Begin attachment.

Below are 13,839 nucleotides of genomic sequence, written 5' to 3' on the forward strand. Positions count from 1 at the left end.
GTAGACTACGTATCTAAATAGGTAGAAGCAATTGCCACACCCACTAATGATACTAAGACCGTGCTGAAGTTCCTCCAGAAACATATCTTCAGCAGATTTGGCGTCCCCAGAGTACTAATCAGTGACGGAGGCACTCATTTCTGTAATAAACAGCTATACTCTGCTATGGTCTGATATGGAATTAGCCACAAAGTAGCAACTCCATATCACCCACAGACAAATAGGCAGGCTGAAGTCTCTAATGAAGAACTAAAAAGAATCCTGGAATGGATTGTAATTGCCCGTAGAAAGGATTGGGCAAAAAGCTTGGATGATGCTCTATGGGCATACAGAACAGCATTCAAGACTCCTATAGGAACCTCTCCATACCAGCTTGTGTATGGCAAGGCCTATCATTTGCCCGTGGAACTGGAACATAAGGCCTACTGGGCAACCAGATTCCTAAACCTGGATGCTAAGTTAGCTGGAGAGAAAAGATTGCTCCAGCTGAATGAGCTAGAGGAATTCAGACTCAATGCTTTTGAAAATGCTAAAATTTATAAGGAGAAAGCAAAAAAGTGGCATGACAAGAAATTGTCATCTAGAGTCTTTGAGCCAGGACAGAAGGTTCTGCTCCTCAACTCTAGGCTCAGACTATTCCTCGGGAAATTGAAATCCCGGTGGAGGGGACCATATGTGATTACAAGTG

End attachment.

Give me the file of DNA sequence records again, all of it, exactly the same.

Below are 13,839 nucleotides of genomic sequence, written 5' to 3' on the forward strand. Positions count from 1 at the left end.
GTAGACTACGTATCTAAATAGGTAGAAGCAATTGCCACACCCACTAATGATACTAAGACCGTGCTGAAGTTCCTCCAGAAACATATCTTCAGCAGATTTGGCGTCCCCAGAGTACTAATCAGTGACGGAGGCACTCATTTCTGTAATAAACAGCTATACTCTGCTATGGTCTGATATGGAATTAGCCACAAAGTAGCAACTCCATATCACCCACAGACAAATAGGCAGGCTGAAGTCTCTAATGAAGAACTAAAAAGAATCCTGGAATGGATTGTAATTGCCCGTAGAAAGGATTGGGCAAAAAGCTTGGATGATGCTCTATGGGCATACAGAACAGCATTCAAGACTCCTATAGGAACCTCTCCATACCAGCTTGTGTATGGCAAGGCCTATCATTTGCCCGTGGAACTGGAACATAAGGCCTACTGGGCAACCAGATTCCTAAACCTGGATGCTAAGTTAGCTGGAGAGAAAAGATTGCTCCAGCTGAATGAGCTAGAGGAATTCAGACTCAATGCTTTTGAAAATGCTAAAATTTATAAGGAGAAAGCAAAAAAGTGGCATGACAAGAAATTGTCATCTAGAGTCTTTGAGCCAGGACAGAAGGTTCTGCTCCTCAACTCTAGGCTCAGACTATTCCTCGGGAAATTGAAATCCCGGTGGAGGGGACCATATGTGATTACAAGTG